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In the following constructor, is the 'this' keyword required? I know I can remove it, it complies and everything is okay. If I omit 'this' will that cause problems for me down the road? Is ommission of 'this' considered bad practice?

    // Constructor:
    public Employee(string name, string alias)
        // Use this to qualify the fields, name and alias: = name;
        this.alias = alias;
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marked as duplicate by nawfal, nvoigt, Anzeo, Sean Vieira, SWeko Dec 16 '13 at 12:21

This question has been asked before and already has an answer. If those answers do not fully address your question, please ask a new question.

See also:… – Marc Gravell Oct 5 '09 at 3:53
up vote 18 down vote accepted

No, this is purely optional in almost all cases. The only reason it is required in your example is to disambiguate between local variables and parameters and member variables that happened to have the same identifier name.

You could avoid the use of this by renaming either the parameter or the field to something unique.

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So it IS NEEDED. if he doesn't use this, then the code won't work correctly. Will it even compile without "this"? – Alex Baranosky Oct 5 '09 at 2:24
It will compile but with warnings. – Andrew Hare Oct 5 '09 at 2:38
The reason it is required is that the compiler would assume that name meant the parameter, not the field in all cases where this was omitted. Obviously it would compile but there would be logical errors in the program. – Andrew Hare Oct 5 '09 at 2:39
"this" can also differentiate with member methods if the class implements a base class (base vs. this). – jro Oct 5 '09 at 2:48

in your example, if you don't use "this" something worse will happen: "Variable Hiding"

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In C# it is most common to either name the private variable _Name or m_Name. This also makes it easy to visually match up Properties because if you have a property Name, which uses a local private variable _Name, it is easy to see quickly what it is for.

Without the this keyword in your example, all you are doing is assigning the local variable to the local variable (and not to the private variable). Which is why it compiles, but won't do what you think it is doing.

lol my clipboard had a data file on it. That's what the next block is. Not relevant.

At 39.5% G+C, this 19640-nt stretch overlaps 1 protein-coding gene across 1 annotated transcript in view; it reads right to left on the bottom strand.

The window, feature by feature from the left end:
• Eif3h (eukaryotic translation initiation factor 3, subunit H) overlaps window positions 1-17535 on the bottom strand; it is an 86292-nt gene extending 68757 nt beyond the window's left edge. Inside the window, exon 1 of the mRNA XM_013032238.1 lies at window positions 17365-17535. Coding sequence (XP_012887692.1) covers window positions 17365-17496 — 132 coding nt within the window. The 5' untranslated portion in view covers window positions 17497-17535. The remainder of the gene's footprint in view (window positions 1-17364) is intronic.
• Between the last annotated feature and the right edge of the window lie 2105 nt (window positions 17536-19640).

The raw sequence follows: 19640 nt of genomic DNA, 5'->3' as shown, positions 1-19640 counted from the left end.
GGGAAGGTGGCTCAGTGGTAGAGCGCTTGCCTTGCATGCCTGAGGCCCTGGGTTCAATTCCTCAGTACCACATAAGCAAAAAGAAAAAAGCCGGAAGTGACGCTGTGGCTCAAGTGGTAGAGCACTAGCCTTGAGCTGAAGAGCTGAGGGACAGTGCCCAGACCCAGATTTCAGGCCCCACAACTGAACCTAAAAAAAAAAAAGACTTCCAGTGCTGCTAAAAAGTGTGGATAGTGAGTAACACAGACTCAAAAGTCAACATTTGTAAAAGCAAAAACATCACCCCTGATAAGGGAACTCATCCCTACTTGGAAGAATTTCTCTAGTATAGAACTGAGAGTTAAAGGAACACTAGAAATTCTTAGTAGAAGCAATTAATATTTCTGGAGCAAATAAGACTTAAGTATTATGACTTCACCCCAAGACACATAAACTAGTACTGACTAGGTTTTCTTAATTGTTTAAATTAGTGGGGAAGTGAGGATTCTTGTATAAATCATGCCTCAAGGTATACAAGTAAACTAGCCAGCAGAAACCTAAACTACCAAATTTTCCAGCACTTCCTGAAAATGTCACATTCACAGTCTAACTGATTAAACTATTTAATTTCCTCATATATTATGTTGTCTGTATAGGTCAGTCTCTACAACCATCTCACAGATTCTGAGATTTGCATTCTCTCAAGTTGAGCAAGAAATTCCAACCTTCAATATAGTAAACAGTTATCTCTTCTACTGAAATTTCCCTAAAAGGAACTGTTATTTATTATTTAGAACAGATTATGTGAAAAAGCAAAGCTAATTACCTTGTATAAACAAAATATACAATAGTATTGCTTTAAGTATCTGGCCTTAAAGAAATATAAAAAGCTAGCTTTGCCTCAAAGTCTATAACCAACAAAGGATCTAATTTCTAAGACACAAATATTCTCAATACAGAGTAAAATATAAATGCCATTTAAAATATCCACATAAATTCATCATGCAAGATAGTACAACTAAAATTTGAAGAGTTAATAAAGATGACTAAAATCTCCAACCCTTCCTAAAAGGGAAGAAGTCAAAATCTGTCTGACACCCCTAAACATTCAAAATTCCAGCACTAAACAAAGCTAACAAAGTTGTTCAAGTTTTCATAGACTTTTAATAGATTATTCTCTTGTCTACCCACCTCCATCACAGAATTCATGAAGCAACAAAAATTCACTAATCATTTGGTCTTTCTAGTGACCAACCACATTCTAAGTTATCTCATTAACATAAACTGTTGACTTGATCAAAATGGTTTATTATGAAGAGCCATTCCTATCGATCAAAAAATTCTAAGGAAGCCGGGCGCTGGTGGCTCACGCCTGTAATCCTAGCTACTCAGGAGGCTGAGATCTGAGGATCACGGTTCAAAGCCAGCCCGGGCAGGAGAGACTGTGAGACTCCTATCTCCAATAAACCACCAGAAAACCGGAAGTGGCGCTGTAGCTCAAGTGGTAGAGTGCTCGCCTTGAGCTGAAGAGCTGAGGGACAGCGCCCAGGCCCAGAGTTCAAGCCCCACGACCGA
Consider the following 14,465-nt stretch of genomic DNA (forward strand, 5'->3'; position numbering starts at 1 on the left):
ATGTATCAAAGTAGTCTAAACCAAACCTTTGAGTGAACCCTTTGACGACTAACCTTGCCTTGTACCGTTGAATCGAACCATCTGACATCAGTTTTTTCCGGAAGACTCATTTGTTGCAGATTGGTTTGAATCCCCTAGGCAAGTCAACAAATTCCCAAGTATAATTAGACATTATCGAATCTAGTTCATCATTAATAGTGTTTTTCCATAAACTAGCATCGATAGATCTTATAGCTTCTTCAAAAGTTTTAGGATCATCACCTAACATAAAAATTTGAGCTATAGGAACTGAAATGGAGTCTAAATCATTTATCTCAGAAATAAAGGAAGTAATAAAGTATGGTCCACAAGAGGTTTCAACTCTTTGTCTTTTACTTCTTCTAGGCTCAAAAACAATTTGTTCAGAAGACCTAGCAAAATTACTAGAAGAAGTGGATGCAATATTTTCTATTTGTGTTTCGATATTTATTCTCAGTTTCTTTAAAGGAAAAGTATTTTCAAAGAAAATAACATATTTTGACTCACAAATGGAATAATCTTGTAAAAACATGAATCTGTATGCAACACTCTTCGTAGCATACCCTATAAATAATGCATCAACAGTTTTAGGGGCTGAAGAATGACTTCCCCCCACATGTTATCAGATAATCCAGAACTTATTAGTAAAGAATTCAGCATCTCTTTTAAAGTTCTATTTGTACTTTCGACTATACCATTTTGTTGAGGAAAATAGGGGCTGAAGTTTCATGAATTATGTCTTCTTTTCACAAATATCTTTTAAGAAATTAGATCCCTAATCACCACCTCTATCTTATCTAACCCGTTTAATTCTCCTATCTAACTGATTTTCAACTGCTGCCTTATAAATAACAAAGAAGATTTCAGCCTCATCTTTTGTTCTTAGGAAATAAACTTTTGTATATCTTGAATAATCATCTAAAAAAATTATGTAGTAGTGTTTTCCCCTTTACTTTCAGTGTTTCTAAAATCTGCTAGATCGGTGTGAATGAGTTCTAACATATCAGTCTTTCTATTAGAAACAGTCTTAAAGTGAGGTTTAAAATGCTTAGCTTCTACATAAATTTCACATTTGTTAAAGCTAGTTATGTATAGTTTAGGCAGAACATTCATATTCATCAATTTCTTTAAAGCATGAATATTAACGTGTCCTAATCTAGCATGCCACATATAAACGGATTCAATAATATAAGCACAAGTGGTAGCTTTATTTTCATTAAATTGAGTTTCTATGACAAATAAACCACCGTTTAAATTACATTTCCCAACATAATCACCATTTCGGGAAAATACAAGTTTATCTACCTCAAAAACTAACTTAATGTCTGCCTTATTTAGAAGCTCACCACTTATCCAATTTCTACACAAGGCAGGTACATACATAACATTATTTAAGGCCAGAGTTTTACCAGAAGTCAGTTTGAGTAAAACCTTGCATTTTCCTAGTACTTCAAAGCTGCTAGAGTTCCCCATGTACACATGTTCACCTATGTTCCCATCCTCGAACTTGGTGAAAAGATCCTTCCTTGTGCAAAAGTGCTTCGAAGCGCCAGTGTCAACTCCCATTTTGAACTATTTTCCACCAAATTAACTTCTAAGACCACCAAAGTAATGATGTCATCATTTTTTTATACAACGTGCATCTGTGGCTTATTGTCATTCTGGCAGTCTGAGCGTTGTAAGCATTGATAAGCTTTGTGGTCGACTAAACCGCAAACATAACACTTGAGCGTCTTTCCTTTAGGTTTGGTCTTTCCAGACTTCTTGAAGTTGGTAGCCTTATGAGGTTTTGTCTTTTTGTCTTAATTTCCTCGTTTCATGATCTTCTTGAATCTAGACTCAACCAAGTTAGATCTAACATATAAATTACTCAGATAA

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Actually, the use of sigils like _ or m_ is against the MSFT coding guidelines as embedded in the FxCop and StyleCop tools; the MSFT coding standard is to require the "this." prefix, even if not actually necessary to distingish a field from a local vaRIABLE. – Steve Gilham Oct 5 '09 at 6:50
@SteveGilham is right, don't use m_ prefixes in your C# code – Mangist Jul 22 '15 at 18:17

in the case below this is absolutely required. But you can get around it by choosing variable names carefully. In my humble opinion, there is nothing wrong with the example below and I do not mind having to use this. In fact, I often use this even when it is not required just to prompt intellisense and auto-complete in my IDE.

internal class Something
    private string name;
    public Something(string name)
    { = name;
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Yes, you need it in your code example. C# will always assume you mean local variable, so if a member variable and a local variable exist with the same name, you must use this, otherwise it will be assumed that you are referring to the local variable.

In your code example, if you neglect the this, you are effectively assigning name (or alias)'s value to itself (thus accomplishing nothing).

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It's optional, unless you have a member variable named 'name', in that case, your line there will be assigning to itself.

I always like to access all member variables with "this", just to be explicit. Some people like to use "_" as a prefix, or even "m".

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I've been using the "_" but lately I'm finding a fair amount of sample code, like that shown above, that uses the 'this' keyword, hence the question. – DenaliHardtail Oct 5 '09 at 1:15
I prefer the 'this' since it can't be a mistake; someone may accidentally name a local variable "_", but with this, it's always obvious. – Noon Silk Oct 5 '09 at 1:17
@sikly: proper tools can prevent accidental local variables with leading "_". So can human eyes. – John Saunders Oct 5 '09 at 1:30
I prefer to use the most basic of all tools (the compiler) to find my errors. – Noon Silk Oct 5 '09 at 1:41
@Scott -- that is likely to be a result of people starting to use the StyleCop tool on default settings to automate coding standards. – Steve Gilham Oct 5 '09 at 6:51

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